April 19, 2010 5:01:54 pm
Companies are increasingly making use of a crafty promotional trick called stealth marketing,in which the consumers are being pitched for a product without even knowing it.
Companies like Blackberry have reportedly employed women to flirt with potential male customers,and then asking them to feed their numbers in the latest smart phones.
Now,The Joneses is bringing stealth marketing,also called undercover or buzz marketing,to the big screen
The dark comedy stars David Duchovny and Demi Moore as the heads of a seemingly perfect family that is actually just a team of stealth marketers paid by brands to look perfect and push products on their friends and neighbours.
“Stealth marketers probably believe they’re providing a service because they are providing information on good products they believe in,” the New York Daily News quoted the movie’s writer and director,Derrick Borte,as telling The Times newspaper in the U.K.
“But I don’t think there is a defined line for where it stops and starts. We have to be suspicious of every message we see from everywhere at this point, he added.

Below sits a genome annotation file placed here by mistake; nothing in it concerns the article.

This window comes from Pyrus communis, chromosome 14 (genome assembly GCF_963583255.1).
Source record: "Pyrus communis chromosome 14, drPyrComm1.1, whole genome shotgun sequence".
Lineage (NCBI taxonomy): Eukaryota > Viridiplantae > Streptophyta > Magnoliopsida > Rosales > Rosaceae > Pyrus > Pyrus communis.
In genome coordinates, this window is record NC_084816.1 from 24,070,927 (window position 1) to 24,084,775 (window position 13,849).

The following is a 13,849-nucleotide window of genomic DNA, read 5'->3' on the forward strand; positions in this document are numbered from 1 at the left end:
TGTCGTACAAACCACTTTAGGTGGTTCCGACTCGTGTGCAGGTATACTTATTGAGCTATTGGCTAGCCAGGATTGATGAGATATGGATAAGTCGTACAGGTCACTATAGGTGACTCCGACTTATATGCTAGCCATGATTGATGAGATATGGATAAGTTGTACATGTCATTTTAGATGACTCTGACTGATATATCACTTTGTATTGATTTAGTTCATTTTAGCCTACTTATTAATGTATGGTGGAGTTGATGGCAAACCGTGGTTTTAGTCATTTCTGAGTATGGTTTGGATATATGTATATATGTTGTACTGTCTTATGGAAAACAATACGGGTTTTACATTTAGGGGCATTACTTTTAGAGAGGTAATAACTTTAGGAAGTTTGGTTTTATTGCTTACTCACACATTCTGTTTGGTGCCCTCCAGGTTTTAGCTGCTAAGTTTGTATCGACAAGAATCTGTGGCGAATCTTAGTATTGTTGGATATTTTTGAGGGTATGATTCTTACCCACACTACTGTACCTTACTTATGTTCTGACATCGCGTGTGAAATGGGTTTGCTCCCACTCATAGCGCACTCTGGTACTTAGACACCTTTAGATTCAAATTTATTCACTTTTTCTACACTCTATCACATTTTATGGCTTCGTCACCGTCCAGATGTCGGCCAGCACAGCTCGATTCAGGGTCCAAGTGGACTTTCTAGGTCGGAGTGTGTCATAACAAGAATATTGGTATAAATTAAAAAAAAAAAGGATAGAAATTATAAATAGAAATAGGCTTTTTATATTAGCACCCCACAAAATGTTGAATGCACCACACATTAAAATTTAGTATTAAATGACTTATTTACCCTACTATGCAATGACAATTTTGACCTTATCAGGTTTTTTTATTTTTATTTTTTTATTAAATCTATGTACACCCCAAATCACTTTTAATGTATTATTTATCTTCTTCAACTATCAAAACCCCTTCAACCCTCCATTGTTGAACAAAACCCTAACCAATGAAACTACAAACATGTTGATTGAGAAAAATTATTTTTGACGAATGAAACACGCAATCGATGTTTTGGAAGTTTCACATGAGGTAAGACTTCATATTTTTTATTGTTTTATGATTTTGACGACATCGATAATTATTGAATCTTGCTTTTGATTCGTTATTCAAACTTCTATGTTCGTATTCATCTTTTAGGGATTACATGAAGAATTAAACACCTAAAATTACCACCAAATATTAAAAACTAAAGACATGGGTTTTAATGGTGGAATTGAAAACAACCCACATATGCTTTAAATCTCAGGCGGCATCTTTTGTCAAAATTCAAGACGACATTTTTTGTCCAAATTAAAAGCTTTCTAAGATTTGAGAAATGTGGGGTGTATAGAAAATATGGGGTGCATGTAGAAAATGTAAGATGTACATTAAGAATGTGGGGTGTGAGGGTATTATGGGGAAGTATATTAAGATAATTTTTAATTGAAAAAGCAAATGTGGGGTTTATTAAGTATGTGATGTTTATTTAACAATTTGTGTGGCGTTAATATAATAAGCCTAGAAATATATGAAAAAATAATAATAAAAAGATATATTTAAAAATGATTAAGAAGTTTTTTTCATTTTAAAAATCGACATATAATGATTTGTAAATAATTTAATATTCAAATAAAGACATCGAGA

However,companies practicing this gimmick,the risks of stealth marketing outweigh the benefits,according to Jonathan Margolis,CEO of the Michael Alan Group and co-author of Guerrilla Marketing for Dummies.
“It might work if the product is good enough,but ultimately the consumer is being duped. It’s risky to stage something that people think is a natural occurrence,” he said.
“There is a potential for backlash. Consumers don’t like being deceived,and brands don’t want to look bad, he added.
But not everyone views stealth marketing in a negative light.
“Stealth marketing has a greater potential to make a more sincere impact on the public as opposed to a TV or billboard ad. People are inundated with so many blatant advertisements on TV and in magazines that they don’t pay attention anymore. This is a way of creating buzz,and any buzz is good buzz,” said Jason Van Trentlyon,president of Street Guerrilla Marketing.
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